Some more tidbits of information from Wells’ The Oxford Degree Ceremonies that might interest you:
- The oath or charge to “observe the ‘statutes, privileges, customs and liberties’ of his university” and the accompanying affirmation “Do fidem” (“I swear”) are most likely over 700 years old, and initially were important to keep a unity among those who had subscribed to the university, and to keep out encroachments. ((Joseph Wells, The Oxford Degree Ceremonies, 19-20.))
- The M.A.s are “exempt from Proctorial jurisdiction…” and “It is the M.A. who is admitted by the Vice-Chancellor to ‘begin’, i.e. to teach (ad incipiendum), when he is presented to him,” and many universities now call the end of the academic study “Commencement” because of this. ((ibid., 23.))
- A degree is a “‘step’ by which the distinction of becoming a full member” of the university is acquired. Wells notes Gibbon’s idea that “the use of academical degrees is visibly borrowed from the mechanic corporations, in which an apprentice, after serving his time, obtains a testimonial of his skill, and his license to practise his trade or mystery.” ((ibid., 24.))
- The Bachelor degree was an apprentice degree, an assistant, a pupil-teacher. ((ibid., 24.))
- The authority that the Vice-Chancellor had to grant degrees was originally from the Church of England. ((ibid., 25.))
- The degree was conferred by two modes: first, by consent of the existing Masters, and second, by the giving of a “licence” by the Chancellor. Originally, the granting of the license was conditional by participation in what is called the ceremonial “Act,” which has almost been completely abandoned in modern times.
At it Masters and Doctors formally showed that they were able to perform the function of their new rank, and were then ‘admitted’ to it by investiture with the ‘cap’ of authority [birettatio, or “laying on of the cap”], with the ‘ring’, and with the ‘kiss’ of peace; the kiss was given by the Senior Proctor; the ring was the symbol of the inceptor’s mystical marriage to his science. ((ibid., 27-28, 30.))
- The ceremonies of the “Act” were completely lost – “those ancient ceremonies and institution (sic) being as yet not wholly abolished…”, were last mentioned in 1733. ((ibid., 28, 30.))
- M.A.s had to show their qualifications for the degree by “publicly attacking or defending theses solemnly approved for discussion by Congregation.” ((ibid., 29.))
- Some traces of the “Act” are preserved in the literary, musical, and celebratory Encaenia, a dedicatory ceremonial event which precedes graduation ((ibid., 31.)). Interestingly, this has connections with the Feast of Dedication (also called the “Feast of Lights” or Hanukkah). Wikipedia notes about Encaenia:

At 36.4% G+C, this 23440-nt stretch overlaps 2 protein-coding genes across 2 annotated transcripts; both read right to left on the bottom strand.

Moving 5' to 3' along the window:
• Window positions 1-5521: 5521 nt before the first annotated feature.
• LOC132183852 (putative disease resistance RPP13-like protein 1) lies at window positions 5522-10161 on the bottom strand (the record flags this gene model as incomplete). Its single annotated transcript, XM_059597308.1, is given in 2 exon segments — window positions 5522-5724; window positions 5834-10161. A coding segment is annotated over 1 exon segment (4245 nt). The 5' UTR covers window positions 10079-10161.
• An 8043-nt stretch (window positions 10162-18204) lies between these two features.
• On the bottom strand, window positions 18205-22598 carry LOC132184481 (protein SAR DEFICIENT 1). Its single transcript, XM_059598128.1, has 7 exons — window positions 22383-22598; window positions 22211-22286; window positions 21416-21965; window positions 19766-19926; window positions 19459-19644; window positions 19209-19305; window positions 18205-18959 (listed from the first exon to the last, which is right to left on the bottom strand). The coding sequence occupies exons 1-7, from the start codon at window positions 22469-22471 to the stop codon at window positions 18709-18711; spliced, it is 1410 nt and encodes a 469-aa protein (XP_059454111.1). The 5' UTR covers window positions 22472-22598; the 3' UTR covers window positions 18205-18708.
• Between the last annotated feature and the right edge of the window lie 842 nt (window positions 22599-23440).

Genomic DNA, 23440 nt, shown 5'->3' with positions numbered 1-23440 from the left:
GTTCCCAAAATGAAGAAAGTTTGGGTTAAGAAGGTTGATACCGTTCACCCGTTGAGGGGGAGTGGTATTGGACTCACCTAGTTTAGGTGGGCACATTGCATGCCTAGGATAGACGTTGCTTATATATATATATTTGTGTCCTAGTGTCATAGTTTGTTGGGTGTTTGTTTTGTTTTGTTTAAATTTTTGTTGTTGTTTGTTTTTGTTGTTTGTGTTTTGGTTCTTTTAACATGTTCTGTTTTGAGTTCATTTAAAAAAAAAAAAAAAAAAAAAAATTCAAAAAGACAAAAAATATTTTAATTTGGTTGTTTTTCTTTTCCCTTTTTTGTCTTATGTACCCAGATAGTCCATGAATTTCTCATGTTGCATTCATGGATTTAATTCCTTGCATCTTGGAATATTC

The word is derived from the Greek word ‘εγκαίνια’, meaning a festival of renewal or dedication, and corresponds to the Latin term Commencement.
Hanukkah is “is an eight-day Jewish holiday commemorating the rededication of the Second Temple in Jerusalem at the time of the Maccabean Revolt of the 2nd century BCE”. Such a feast is mentioned in John 10:22.
Such dedications are usually done to consecrate altars, temples, or other sacred buildings.
- This commemoration includes all the pomp worthy of the the academics:
Commemoration may be, as John Richard Green said, ‘Oxford in masquerade’; there may be ‘grand incongruities, Abyssinian heroes robed in literary scarlet, degrees conferred by the suffrages of virgins in pink bonnets and blue, a great academical ceremony drowned in an atmosphere of Aristophanean (sic) chaff. ((ibid., 33.))
- Examinations were required anciently that were “rigorous and tremendous.” Robert de Sorbonne, the founder of the Paris college, gave a sermon once in which he compared the academic examinations with the Last Judgement:
…it need hardly be said that the moral of the sermon is the greater severity of the heavenly test as compared with the earthly; if a man neglects his prescribed book, he will be rejected once, but if he neglect ‘the book of conscience, he will be rejected for ever’. ((ibid., 41.))
- One of the examinations anciently was known as Responsions. Wikipedia notes:
It was nicknamed the Little Go and was generally taken by students prior to or shortly after matriculation. The examination consisted of comparatively simple questions on Latin, Ancient Greek and mathematics. . . . The name derives from Anglo-French responsion, Medieval Latin responsion, and from Latin responsio, to answer, or give a response.
Candidates that passed the Responsions were called “sophista generalis,” meaning you had now become a true Sophist, which continues today in our term “sophomore.” ((ibid., 65.))
- An interesting aspect of the examination is that it was more concerned with the process, the procedure, the journey, and of becoming something, rather than reproducing knowledge – “it sought its qualifications on all sides of a man’s life.” Those were admitted who were to be “fit in knowledge and [good] character.” ((ibid., 43-44.))